It may sound harsh to ask the question, “Can I survive this?” But it’s a question on the minds of most people facing a diagnosis of leukemia. And hearing the answer can be just as hard as asking the question.
The chance that you will recover or have a recurrence depends upon how resistant your leukemia cells are to treatment. It also depends upon your age and general health.
Before discussing your prognosis with you, your doctor will consider all the things that could affect your disease and treatment. Your doctor will then predict what seems likely to happen. To do that, the doctor will look at what researchers have found out over many years about thousands of people with leukemia. When possible, the doctor will use statistics for groups of people whose situations are most like yours to make a prediction.
If your cancer is likely to respond well to treatment, your doctor will say you have a favorable prognosis. If the leukemia is likely to be hard to control, your prognosis may be unfavorable. It is important to keep in mind, though, that a prognosis states what is probable. It is not a prediction of what will happen. No doctor can be absolutely certain about the outcome.
Some people find it easier to cope when they know their prognosis and the statistics for how well a treatment might work. Other people find statistical information confusing and frightening. Or they might think it is too general to be useful. The doctor who is most familiar with your situation is in the best position to discuss your prognosis with you and explain what the statistics may mean for you. At the same time, you should keep in mind that a person’s prognosis may change. A favorable prognosis can change if the leukemia progresses. An unfavorable one can change if treatment is successful. The decision to ask about your prognosis is a personal one. It is up to you to decide how much you want to know.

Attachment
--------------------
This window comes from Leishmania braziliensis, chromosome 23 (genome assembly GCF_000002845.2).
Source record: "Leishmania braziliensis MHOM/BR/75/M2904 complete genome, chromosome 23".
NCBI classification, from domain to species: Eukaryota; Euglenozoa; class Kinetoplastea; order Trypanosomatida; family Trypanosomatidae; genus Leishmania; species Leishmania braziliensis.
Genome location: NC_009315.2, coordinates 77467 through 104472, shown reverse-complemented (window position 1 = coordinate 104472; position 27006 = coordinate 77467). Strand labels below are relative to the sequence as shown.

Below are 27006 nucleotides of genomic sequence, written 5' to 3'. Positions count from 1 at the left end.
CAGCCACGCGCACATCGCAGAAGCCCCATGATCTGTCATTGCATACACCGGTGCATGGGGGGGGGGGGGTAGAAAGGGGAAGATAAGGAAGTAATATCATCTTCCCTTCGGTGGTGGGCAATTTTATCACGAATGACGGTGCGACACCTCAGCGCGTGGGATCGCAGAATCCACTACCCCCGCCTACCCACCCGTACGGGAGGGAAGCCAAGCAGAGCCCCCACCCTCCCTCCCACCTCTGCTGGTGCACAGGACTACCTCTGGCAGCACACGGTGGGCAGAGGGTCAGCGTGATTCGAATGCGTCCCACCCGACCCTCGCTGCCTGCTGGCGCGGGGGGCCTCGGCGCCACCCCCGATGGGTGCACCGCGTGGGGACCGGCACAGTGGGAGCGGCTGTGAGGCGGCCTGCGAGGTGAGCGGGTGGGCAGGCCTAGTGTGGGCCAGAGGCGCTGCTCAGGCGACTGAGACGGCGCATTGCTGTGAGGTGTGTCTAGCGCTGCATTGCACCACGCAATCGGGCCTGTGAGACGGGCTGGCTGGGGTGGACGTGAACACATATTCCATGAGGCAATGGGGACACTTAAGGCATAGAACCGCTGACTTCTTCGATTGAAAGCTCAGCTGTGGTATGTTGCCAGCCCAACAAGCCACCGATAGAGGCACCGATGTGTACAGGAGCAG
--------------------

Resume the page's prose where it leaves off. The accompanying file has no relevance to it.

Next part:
Survival rates show the percentage of people who live for a specific length of time after being told they have leukemia. Survival rates are based on large groups of people. They cannot be used to predict what will happen to a particular person. No 2 people are exactly alike, and treatment and responses to treatment vary greatly. Often, statistics refer to the 5-year survival rate, which is the percentage of people who live 5 years after diagnosis. The survival rate includes people at these different stages.
People who achieved a complete remission and have remained continuously free of disease and are likely cured.
People who have had a prior relapse but are currently in remission.
People who have active leukemia.
Many of these people live much longer than 5 years after diagnosis. Because the statistics we have for 5-year rates now are based on people diagnosed and first treated more than 5 years ago, it’s possible that the outlook could be more favorable today. That’s because of improvements in treatment.
People who live 5 years without relapse of AML are usually cured. Even people who have previously relapsed but who then achieve a second complete remission and remain in it for 5 years are likely to be cured.